The current study is not without its limitations and our results should be interpreted with caution. The most important limitation is the small sample size which could have contributed to low statistical power to detect significant effects. Regardless of small sample size, it is important to note the relatively small effect sizes (ηp2 = 0.001–0.1) for performance on the Risk Task suggesting minimal (if any) effects of tDCS were present. In addition, while the 5-choice delay and probability discounting tasks have been shown to be sensitive to experimental manipulations in published studies (Bickel et al., 2016; Stein et al., 2017, 2018; Mellis et al., 2018), there is no published test-retest reliability data available for these tasks. Furthermore, individuals were asked to not use cannabis for at least 12 h prior to their appointment. Adherence to this was based on self-report and no biochemical measure was used to confirm. Thus, it is possible that individuals were experiencing residual effects which could have unintentionally impacted performance on the study measures. Another limitation is a lack of diversity in the sample, thus making it critical to examine whether significant effects of tDCS can be seen in underrepresented minority populations who also show disproportionately higher rates of cannabis use (Keyes et al., 2017). Finally, we were not able to include the comparison sample of non-users due to negative impact of the SARS-CoV-2 pandemic. A larger study that includes both cannabis and control groups using the same protocol is necessary to further resolve discrepancies across our study and that of Boggio et al. (2010).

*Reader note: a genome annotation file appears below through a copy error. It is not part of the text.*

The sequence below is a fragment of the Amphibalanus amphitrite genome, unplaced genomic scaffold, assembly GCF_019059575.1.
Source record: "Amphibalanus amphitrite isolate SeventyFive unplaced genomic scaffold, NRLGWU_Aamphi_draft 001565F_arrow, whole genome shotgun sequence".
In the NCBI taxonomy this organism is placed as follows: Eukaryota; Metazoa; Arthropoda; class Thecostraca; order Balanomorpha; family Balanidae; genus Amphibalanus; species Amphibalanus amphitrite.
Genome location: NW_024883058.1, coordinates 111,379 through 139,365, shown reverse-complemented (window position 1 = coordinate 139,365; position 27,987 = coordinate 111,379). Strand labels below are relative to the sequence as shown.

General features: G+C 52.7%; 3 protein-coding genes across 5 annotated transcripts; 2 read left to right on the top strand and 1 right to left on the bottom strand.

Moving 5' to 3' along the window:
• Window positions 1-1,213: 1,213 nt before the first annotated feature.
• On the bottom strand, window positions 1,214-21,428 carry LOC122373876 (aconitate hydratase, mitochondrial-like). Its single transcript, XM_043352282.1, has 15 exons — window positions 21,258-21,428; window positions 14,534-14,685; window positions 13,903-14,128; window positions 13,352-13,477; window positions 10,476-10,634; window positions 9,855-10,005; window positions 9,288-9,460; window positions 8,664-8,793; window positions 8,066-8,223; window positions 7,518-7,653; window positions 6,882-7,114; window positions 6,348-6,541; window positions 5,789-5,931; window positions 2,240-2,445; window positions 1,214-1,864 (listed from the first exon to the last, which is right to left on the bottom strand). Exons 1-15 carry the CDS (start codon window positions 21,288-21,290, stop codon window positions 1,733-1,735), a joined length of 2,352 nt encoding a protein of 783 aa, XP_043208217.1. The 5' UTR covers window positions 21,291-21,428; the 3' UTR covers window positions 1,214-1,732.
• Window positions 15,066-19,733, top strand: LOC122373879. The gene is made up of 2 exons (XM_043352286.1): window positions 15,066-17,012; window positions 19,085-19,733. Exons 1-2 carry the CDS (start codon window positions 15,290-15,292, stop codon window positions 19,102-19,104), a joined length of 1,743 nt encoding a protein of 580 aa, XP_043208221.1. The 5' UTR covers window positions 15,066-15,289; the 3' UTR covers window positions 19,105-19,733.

In conclusion, we found no significant effects of tDCS over the dlPFC on risk-taking behavior among a sample of adult cannabis users, although we cannot completely rule out the possibility of ceiling effects in the active stimulation group. Our study adds to the growing inconclusive literature on the effects of tDCS on cognition among both healthy controls and substance using samples, particularly for single session tDCS (see quantitative review: Horvath et al., 2015). While tDCS has been shown to be effective for certain psychiatric disorders (i.e., major depressive disorder), it is premature to conclude any beneficial effects of single session tDCS on more complex cognitive processes such as risk-taking, executive functioning, among others.

Data Availability Statement

The raw data supporting the conclusions of this article will be made available by the authors upon request, without undue reservation.

Ethics Statement

The studies involving human participants were reviewed and approved by the Hamilton Integrated Review Ethics Board (HiREB Project #4826). The participants provided their written informed consent to participate in this study.

Author Contributions

HP, KN, and MA were responsible for the design of the study. HP collected the data with oversight from NS and MA, and wrote the first draft of the manuscript. HP and MA were responsible for data analysis. KN, NS, and MA provided edits. All authors approved the final version.


This project was funded by the Michael G. DeGroote Centre for Medicinal Cannabis Research and Peter Boris Centre for Addictions Research.

Conflict of Interest